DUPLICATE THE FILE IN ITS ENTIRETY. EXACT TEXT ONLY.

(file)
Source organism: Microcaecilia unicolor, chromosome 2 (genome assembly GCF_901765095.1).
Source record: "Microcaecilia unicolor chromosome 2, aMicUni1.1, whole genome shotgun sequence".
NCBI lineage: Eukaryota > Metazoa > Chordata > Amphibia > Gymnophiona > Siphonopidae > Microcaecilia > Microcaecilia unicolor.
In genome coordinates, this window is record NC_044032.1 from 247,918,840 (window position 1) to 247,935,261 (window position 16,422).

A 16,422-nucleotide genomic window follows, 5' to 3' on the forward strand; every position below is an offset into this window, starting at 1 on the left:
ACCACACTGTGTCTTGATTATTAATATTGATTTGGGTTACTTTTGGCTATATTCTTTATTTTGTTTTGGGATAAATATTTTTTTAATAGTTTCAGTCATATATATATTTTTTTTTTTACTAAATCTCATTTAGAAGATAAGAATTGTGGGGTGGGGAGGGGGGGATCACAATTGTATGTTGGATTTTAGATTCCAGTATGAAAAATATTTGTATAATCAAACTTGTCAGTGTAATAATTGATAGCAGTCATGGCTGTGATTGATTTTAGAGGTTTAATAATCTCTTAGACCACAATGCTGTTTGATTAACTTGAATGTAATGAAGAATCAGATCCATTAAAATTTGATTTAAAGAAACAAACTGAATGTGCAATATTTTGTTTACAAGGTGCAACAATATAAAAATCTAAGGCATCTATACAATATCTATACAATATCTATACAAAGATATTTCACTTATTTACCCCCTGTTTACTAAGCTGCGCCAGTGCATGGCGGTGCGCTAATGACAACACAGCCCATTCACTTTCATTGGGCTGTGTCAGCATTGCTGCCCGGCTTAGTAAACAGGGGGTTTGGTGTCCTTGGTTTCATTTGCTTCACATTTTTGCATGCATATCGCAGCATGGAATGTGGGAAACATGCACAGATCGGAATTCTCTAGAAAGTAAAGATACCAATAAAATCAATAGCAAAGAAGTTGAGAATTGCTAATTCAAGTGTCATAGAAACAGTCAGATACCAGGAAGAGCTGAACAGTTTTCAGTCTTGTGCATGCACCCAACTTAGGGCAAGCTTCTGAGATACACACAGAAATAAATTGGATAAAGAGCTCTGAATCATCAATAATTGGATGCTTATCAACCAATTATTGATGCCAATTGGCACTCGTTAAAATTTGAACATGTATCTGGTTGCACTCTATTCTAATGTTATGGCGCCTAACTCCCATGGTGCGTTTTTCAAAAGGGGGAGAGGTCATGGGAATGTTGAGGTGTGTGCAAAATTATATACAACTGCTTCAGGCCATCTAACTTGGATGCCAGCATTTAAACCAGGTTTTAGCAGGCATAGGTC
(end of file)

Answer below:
Source organism: Microcaecilia unicolor, chromosome 2 (genome assembly GCF_901765095.1).
Source record: "Microcaecilia unicolor chromosome 2, aMicUni1.1, whole genome shotgun sequence".
NCBI lineage: Eukaryota > Metazoa > Chordata > Amphibia > Gymnophiona > Siphonopidae > Microcaecilia > Microcaecilia unicolor.
In genome coordinates, this window is record NC_044032.1 from 247,918,840 (window position 1) to 247,935,261 (window position 16,422).

A 16,422-nucleotide genomic window follows, 5' to 3' on the forward strand; every position below is an offset into this window, starting at 1 on the left:
ACCACACTGTGTCTTGATTATTAATATTGATTTGGGTTACTTTTGGCTATATTCTTTATTTTGTTTTGGGATAAATATTTTTTTAATAGTTTCAGTCATATATATATTTTTTTTTTTACTAAATCTCATTTAGAAGATAAGAATTGTGGGGTGGGGAGGGGGGGATCACAATTGTATGTTGGATTTTAGATTCCAGTATGAAAAATATTTGTATAATCAAACTTGTCAGTGTAATAATTGATAGCAGTCATGGCTGTGATTGATTTTAGAGGTTTAATAATCTCTTAGACCACAATGCTGTTTGATTAACTTGAATGTAATGAAGAATCAGATCCATTAAAATTTGATTTAAAGAAACAAACTGAATGTGCAATATTTTGTTTACAAGGTGCAACAATATAAAAATCTAAGGCATCTATACAATATCTATACAATATCTATACAAAGATATTTCACTTATTTACCCCCTGTTTACTAAGCTGCGCCAGTGCATGGCGGTGCGCTAATGACAACACAGCCCATTCACTTTCATTGGGCTGTGTCAGCATTGCTGCCCGGCTTAGTAAACAGGGGGTTTGGTGTCCTTGGTTTCATTTGCTTCACATTTTTGCATGCATATCGCAGCATGGAATGTGGGAAACATGCACAGATCGGAATTCTCTAGAAAGTAAAGATACCAATAAAATCAATAGCAAAGAAGTTGAGAATTGCTAATTCAAGTGTCATAGAAACAGTCAGATACCAGGAAGAGCTGAACAGTTTTCAGTCTTGTGCATGCACCCAACTTAGGGCAAGCTTCTGAGATACACACAGAAATAAATTGGATAAAGAGCTCTGAATCATCAATAATTGGATGCTTATCAACCAATTATTGATGCCAATTGGCACTCGTTAAAATTTGAACATGTATCTGGTTGCACTCTATTCTAATGTTATGGCGCCTAACTCCCATGGTGCGTTTTTCAAAAGGGGGAGAGGTCATGGGAATGTTGAGGTGTGTGCAAAATTATATACAACTGCTTCAGGCCATCTAACTTGGATGCCAGCATTTAAACCAGGTTTTAGCAGGCATAGGTC